Managed service providers are uniquely positioned to shine a light on IT priorities. A recent earnings call from IT services firm Infosys highlighted where customers may pull back services spending ahead of macroeconomic concerns.
While the company secured a few sizeable deals, there were signs of slowing growth in a few of the industries the company serves, according to Nilanjan Roy, CFO at Infosys, speaking last month during the company’s Q2 earnings call for the period ending Sept. 30.
Though Infosys’s customers in the retail segment increased focus on digital consumer engagement, supply chain transformation and legacy modernization, there were “some pockets of slowdown” in fashion apparel retail and general merchandisers, Roy said, according to a SeekingAlpha transcript.
Similar slowdowns hit the mortgage segment of the financial services industry and communications. Smaller verticals within the company, such as high-tech which covers AI, automation and big data, are also expected to increase caution around discretionary spend. In some cases, this has resulted in delays in deal closures.
Some of the industries Infosys serves, though, seem unencumbered by the larger macroeconomic trends. In manufacturing, customers focused tech spending on security, cloud migration and broader transformation initiatives with no signs of slowing, according to the company.
Overall, Infosys quarterly revenue reached $4.56 billion, up 18.8% year-over-year.
Slowing growth has been a theme this earnings season. AWS, Microsoft and Google Cloud experienced slower rates of growth this quarter. Amid the curbed spending trends, some businesses have offered assistance by working with customers on lowering costs with the intent to increase retention.
Health of MSPs
For managed services this quarter, overall growth is still strong — but slowing, according to Scott Bickley, practice lead focused on vendor management and contract review at Info-Tech Research Group.
Bickley pointed to a few different reasons for this. For one, deal margins spiked post-pandemic in 2021 and are now declining back to pre-pandemic levels. Staff attrition can also be partly to blame. Some managed service providers reached levels of up to 70% attrition, which has had a negative impact on contractor turnover and quality, according to Bickley.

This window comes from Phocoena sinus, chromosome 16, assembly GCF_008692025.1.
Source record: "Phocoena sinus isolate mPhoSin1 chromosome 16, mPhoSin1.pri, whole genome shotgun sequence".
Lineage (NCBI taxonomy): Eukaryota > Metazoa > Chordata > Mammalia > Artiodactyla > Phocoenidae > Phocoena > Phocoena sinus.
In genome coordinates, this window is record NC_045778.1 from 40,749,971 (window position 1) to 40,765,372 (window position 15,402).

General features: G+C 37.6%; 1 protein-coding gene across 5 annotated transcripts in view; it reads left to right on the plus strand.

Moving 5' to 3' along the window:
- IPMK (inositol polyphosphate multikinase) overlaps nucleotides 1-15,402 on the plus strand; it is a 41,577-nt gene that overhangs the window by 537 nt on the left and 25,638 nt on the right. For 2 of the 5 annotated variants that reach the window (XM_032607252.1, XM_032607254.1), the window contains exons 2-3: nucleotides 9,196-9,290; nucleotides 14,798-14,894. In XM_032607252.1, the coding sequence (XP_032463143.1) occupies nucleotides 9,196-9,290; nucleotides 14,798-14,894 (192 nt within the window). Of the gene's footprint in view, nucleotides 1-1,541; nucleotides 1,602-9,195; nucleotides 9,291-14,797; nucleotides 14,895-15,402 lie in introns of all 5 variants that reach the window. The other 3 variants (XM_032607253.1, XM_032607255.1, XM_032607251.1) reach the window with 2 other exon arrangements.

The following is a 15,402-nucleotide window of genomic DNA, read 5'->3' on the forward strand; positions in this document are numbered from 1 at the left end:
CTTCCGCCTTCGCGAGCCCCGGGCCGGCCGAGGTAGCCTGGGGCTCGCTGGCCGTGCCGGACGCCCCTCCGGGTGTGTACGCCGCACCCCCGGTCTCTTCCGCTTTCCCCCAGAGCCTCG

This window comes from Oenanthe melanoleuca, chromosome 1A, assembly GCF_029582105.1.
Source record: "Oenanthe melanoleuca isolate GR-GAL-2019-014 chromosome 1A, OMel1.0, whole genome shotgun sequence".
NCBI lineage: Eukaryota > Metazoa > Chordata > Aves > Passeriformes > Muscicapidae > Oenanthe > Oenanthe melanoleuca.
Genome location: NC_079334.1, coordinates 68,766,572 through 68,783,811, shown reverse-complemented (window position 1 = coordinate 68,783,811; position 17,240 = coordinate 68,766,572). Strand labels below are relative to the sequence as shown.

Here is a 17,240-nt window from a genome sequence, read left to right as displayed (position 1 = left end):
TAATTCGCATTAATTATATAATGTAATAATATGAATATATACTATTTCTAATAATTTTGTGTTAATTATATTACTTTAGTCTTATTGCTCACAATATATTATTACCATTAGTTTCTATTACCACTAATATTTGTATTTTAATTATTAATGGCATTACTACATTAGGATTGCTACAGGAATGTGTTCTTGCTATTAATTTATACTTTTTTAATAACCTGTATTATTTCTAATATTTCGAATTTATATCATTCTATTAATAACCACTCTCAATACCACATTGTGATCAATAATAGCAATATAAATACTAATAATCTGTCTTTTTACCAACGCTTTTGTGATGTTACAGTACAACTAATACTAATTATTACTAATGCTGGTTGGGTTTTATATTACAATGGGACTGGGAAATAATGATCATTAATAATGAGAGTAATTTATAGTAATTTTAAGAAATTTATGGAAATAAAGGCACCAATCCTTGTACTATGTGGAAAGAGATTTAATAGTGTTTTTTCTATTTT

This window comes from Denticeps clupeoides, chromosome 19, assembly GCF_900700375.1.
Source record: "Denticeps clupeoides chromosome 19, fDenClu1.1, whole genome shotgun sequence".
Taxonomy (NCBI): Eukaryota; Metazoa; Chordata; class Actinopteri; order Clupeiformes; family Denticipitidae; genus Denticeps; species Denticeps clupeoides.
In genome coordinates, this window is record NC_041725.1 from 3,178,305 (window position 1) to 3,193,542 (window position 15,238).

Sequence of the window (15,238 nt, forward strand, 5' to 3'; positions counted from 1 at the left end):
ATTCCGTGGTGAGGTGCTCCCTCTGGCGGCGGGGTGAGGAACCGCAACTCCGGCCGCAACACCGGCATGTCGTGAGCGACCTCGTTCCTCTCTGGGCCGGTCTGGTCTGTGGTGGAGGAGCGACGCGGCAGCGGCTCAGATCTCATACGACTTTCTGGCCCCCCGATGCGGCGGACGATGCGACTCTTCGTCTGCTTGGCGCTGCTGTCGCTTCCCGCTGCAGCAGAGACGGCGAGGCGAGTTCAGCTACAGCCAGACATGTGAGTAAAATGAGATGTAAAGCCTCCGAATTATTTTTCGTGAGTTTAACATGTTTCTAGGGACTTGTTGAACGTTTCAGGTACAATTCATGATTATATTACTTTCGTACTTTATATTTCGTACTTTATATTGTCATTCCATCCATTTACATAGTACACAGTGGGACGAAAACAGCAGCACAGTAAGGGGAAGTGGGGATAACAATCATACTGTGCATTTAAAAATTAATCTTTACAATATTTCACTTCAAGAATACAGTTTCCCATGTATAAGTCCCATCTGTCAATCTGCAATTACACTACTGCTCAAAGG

However, managed service providers are positioned to fill voids during the tech talent crisis, but that’s only if they can find and retain talent, too.
“As macro-headwinds mount and skilled IT resources become scarcer for the vendor community, IT organizations are seeking to outsource more than ever – this makes a perfect storm resulting in higher prices, less transparency in contracts from the suppliers, and an overall tougher environment,” Bickley said in an email.
This could bode well for the MSP community because in times of economic distress companies look to outsource their IT needs to provide a more flexible organizational and cost structure, Bickley said.
This year, the IT services market is expected to reach $1.3 trillion driven by investments in business transformation, cloud migration and managed services, according to Gartner data. In 2021, total IT services spend hit $1.2 trillion.
“Growth is expected to slow further in 2023 to 8.5% reflecting expectations that enterprises will normalize the pace of spend after the acceleration driven by the pandemic,” Gunjan Gupta, director analyst at Gartner, said in an email.
For MSP, it will be key to stay nimble and prepare for changing cycles.
“All providers should plan on elongated sales cycles, slower decision-making, and delayed implementation of projects that have already been signed, especially for more complex multi-year transformations,” Bickley said.